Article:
The First 90 Days in (your new) Office
By Warren Smith
Previously posted in Lawyers Weekly
Congratulations. After months of discussions, deliberations, and negotiations, you’ve finally made the move to your new firm. If you’re lucky, your new firm has a robust on-boarding process, with a partner to help shepherd you in and set out a clear plan for integration and outreach with your clients. But what if the plan is less than robust? What if there is no plan at all? What if the plan is well articulated, but there is little follow through upon arrival?
Here are some of the common steps I’ve seen the very best lateral partners take to ensure they have the greatest chance of success upon arrival at their new firm.
Once you have arrived at your new firm, typically the first order of business is to reach out to your clients. Some of my most successful partner laterals have used this as an opportunity to do three things:
First …with their best clients, they take the time to speak with the firm and identify how best to present the new firm to their clients – there is a clear pitch they are making, which involves understanding the clients’ key needs – particularly any areas where the former firm was perhaps not as robust, and distinguishing the new brand from the old. This can be done through marketing materials, but is obviously best served through in-person meetings. This may require some additional travel and face time on the part of the lawyer, but rest assured this is a critical step in maximizing a lateral move by any partner.
Second…top partners recognize this is an opportunity to close the door on their less–desirable clients. Using a move as an opportunity to end a relationship is perhaps one of the least appreciated opportunities a lateral move presents to lawyers, as it is often the worst 20% of your practice that accounts for some of your greatest headaches and inefficiencies in your desk. Obviously, this requires a certain level of confidence on the part of the partner to let a part of their practice go, but provided they have confidence in their ability to build their practice with the new platform, this is the ideal window to make this move.
Third …top partners utilize a lateral move as an opportunity to prospect for new clients, or target clients who may have previously been reluctant to work with them at the former firm. Recognizing which clients were perhaps conflicted, or resistant to the former platform and using the move as an opportunity to reconnect is one of the key steps successful partners take in growing their practice when making a move.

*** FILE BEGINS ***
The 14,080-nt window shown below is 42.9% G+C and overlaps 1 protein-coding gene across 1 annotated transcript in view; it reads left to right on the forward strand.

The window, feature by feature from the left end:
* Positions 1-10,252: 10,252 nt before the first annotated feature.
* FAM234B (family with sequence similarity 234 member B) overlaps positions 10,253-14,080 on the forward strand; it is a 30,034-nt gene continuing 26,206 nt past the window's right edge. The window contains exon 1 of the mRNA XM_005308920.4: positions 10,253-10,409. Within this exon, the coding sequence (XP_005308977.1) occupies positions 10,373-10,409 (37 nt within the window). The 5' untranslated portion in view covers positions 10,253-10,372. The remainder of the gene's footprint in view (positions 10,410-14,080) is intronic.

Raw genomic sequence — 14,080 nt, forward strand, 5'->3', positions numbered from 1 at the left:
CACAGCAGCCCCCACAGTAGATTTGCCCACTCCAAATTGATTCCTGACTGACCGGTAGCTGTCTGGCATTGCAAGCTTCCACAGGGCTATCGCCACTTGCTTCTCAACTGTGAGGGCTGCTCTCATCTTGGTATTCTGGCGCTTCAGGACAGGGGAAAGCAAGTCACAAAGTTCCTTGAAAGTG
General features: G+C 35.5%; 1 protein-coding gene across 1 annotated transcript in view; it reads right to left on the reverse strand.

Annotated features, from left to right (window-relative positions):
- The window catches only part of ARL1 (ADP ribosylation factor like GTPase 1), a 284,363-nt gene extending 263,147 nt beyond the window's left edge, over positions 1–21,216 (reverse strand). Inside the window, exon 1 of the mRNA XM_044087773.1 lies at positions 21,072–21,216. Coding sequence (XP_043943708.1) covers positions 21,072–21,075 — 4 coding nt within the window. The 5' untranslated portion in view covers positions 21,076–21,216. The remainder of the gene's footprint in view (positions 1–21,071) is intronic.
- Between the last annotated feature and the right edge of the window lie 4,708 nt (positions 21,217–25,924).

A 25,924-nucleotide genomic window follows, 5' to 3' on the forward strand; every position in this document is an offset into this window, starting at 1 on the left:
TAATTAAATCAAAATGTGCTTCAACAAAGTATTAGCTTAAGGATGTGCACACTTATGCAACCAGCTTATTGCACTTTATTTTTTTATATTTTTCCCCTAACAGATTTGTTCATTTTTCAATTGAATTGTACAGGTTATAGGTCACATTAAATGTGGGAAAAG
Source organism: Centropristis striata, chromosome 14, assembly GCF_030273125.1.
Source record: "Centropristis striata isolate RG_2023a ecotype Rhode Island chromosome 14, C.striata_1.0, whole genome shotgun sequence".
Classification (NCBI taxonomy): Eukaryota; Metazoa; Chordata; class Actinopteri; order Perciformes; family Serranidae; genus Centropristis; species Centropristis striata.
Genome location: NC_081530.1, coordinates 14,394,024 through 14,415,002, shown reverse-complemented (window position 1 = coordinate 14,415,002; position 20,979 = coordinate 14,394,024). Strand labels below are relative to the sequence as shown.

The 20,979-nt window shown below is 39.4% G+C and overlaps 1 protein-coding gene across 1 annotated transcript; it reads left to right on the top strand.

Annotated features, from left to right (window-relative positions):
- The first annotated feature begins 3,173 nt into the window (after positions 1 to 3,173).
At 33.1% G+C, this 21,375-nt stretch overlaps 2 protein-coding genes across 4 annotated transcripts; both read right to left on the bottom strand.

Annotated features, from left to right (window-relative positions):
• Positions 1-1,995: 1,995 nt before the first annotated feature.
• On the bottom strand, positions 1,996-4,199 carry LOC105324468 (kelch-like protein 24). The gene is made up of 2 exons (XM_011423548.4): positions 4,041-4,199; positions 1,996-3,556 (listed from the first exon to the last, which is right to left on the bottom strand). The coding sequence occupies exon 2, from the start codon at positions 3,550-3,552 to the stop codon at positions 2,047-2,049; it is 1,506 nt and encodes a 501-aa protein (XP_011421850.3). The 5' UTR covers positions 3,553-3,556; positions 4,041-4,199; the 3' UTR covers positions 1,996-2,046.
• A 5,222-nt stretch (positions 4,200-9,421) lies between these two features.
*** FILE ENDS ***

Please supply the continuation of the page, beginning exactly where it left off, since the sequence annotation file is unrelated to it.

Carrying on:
Your New Partners
Equally important in the lateral move is connecting with your new partners. Typically, a lateral partner only has the opportunity to meet with a select number of partners before joining the firm, either the firm leadership and/or those partners within the group they are joining. Connecting with the balance of the firm upon arrival can be key to your longer-term success and happiness in the firm, and making a pro-active effort to reach out can be dividends both personally and professionally in the years ahead. One partner I worked with made a point of walking through a different section of the firm (across the many floors of the firm) every day, with the goal of getting to know as many of his new partners as possible during his first year after joining. The result? He was one of the first lateral partners to become a member of the firm’s executive committee within the first five years of joining, a rare feat which speaks to his level of integration at the firm.
Your Former Partners
One of the more challenging aspects of a lateral move is, of course, dealing with the partners you’ve left behind. Resist the temptation to “tell it like it is” when leaving the firm, no matter your personal opinions on the subject. Be courteous, professional, and focus on the positive reasons you are making a move, not the negative ones as to why you are leaving. It may be prudent to allow for a cooling off period, though I encourage people to leave at least a few lines of communication open during the transition period, if for no other reason than to ensure the logistics of your exit and any ongoing client matters are properly addressed, no matter the firm they choose to retain as counsel.
Finally, one of the often-overlooked aspects of a lateral move for a partner is the impact this may have on the family. In particular, your spouse may feel alienated, particularly if any part of their social circle was tied to other spouses at your former firm. Some of the best on-boarding experiences I have seen with our firm clients have been where they have recognized the importance of integrating the spouse into the new firm’s social circle. A practice group dinner with spouses, or even simply getting together with one or two of your newest partners and their families can go a long way to ensuring your family feels included in the transition process, which will greatly assist you in ensuring both your personal and professional lives have the greatest chance of success when making such a significant career decision.
In the end, the key is to recognize a lateral move represents both significant change and opportunity for your career. Being pro-active on all fronts of your life will give you the greatest chance of success, ensuring both you and your new firm are able to make the most of your lateral move in the years ahead.
Warren Smith is the Managing Partner for Smith Legal Search. He was the first Canadian to be elected President of the National Association of Legal Search Consultants (NALSC), North America’s leading legal recruitment industry association, and is a past recipient of Business in Vancouver’s 40 under 40 award. You can follow him on twitter @lawheadhunter.